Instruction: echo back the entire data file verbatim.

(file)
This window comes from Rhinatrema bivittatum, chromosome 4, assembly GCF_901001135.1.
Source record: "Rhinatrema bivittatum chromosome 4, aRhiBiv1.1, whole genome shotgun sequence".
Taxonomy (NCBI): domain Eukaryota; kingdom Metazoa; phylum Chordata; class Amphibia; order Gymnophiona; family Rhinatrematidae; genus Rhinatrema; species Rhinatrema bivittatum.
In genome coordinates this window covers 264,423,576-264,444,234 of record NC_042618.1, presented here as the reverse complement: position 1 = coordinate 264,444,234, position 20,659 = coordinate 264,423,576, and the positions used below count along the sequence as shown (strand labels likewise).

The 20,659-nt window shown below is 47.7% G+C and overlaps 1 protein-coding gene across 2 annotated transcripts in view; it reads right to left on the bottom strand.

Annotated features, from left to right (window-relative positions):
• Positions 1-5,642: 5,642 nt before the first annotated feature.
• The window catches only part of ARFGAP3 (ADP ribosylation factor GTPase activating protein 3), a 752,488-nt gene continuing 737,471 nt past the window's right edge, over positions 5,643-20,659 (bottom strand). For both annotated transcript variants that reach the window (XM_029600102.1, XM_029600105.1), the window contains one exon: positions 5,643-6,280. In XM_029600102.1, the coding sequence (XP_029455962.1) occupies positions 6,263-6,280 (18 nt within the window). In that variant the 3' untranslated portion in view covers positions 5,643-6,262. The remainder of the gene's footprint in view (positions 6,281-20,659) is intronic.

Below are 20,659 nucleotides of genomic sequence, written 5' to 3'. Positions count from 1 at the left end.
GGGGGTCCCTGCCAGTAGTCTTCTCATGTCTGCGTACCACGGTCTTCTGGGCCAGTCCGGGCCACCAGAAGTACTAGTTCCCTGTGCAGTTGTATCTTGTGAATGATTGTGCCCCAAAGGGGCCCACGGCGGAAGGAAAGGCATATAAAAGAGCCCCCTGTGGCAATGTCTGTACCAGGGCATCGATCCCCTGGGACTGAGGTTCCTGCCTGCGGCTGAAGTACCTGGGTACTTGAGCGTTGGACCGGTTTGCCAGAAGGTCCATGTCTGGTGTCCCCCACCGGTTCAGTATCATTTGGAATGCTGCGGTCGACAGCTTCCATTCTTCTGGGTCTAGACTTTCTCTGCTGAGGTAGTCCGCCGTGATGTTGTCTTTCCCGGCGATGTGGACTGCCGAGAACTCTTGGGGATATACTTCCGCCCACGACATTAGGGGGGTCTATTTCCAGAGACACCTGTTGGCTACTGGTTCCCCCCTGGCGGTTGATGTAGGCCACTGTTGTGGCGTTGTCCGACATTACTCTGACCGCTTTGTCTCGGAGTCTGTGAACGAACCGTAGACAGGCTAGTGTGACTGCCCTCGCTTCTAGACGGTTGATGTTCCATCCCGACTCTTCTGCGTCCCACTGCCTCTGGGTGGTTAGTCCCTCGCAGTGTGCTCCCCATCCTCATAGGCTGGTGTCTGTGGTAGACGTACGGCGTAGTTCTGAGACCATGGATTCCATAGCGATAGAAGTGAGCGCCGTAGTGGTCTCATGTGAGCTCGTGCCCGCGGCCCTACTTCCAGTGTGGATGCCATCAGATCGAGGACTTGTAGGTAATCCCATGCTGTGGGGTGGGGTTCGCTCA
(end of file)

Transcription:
This window comes from Rhinatrema bivittatum, chromosome 4, assembly GCF_901001135.1.
Source record: "Rhinatrema bivittatum chromosome 4, aRhiBiv1.1, whole genome shotgun sequence".
Taxonomy (NCBI): domain Eukaryota; kingdom Metazoa; phylum Chordata; class Amphibia; order Gymnophiona; family Rhinatrematidae; genus Rhinatrema; species Rhinatrema bivittatum.
In genome coordinates this window covers 264,423,576-264,444,234 of record NC_042618.1, presented here as the reverse complement: position 1 = coordinate 264,444,234, position 20,659 = coordinate 264,423,576, and the positions used below count along the sequence as shown (strand labels likewise).

The 20,659-nt window shown below is 47.7% G+C and overlaps 1 protein-coding gene across 2 annotated transcripts in view; it reads right to left on the bottom strand.

Annotated features, from left to right (window-relative positions):
• Positions 1-5,642: 5,642 nt before the first annotated feature.
• The window catches only part of ARFGAP3 (ADP ribosylation factor GTPase activating protein 3), a 752,488-nt gene continuing 737,471 nt past the window's right edge, over positions 5,643-20,659 (bottom strand). For both annotated transcript variants that reach the window (XM_029600102.1, XM_029600105.1), the window contains one exon: positions 5,643-6,280. In XM_029600102.1, the coding sequence (XP_029455962.1) occupies positions 6,263-6,280 (18 nt within the window). In that variant the 3' untranslated portion in view covers positions 5,643-6,262. The remainder of the gene's footprint in view (positions 6,281-20,659) is intronic.

Below are 20,659 nucleotides of genomic sequence, written 5' to 3'. Positions count from 1 at the left end.
GGGGGTCCCTGCCAGTAGTCTTCTCATGTCTGCGTACCACGGTCTTCTGGGCCAGTCCGGGCCACCAGAAGTACTAGTTCCCTGTGCAGTTGTATCTTGTGAATGATTGTGCCCCAAAGGGGCCCACGGCGGAAGGAAAGGCATATAAAAGAGCCCCCTGTGGCAATGTCTGTACCAGGGCATCGATCCCCTGGGACTGAGGTTCCTGCCTGCGGCTGAAGTACCTGGGTACTTGAGCGTTGGACCGGTTTGCCAGAAGGTCCATGTCTGGTGTCCCCCACCGGTTCAGTATCATTTGGAATGCTGCGGTCGACAGCTTCCATTCTTCTGGGTCTAGACTTTCTCTGCTGAGGTAGTCCGCCGTGATGTTGTCTTTCCCGGCGATGTGGACTGCCGAGAACTCTTGGGGATATACTTCCGCCCACGACATTAGGGGGGTCTATTTCCAGAGACACCTGTTGGCTACTGGTTCCCCCCTGGCGGTTGATGTAGGCCACTGTTGTGGCGTTGTCCGACATTACTCTGACCGCTTTGTCTCGGAGTCTGTGAACGAACCGTAGACAGGCTAGTGTGACTGCCCTCGCTTCTAGACGGTTGATGTTCCATCCCGACTCTTCTGCGTCCCACTGCCTCTGGGTGGTTAGTCCCTCGCAGTGTGCTCCCCATCCTCATAGGCTGGTGTCTGTGGTAGACGTACGGCGTAGTTCTGAGACCATGGATTCCATAGCGATAGAAGTGAGCGCCGTAGTGGTCTCATGTGAGCTCGTGCCCGCGGCCCTACTTCCAGTGTGGATGCCATCAGATCGAGGACTTGTAGGTAATCCCATGCTGTGGGGTGGGGTTCGCTCA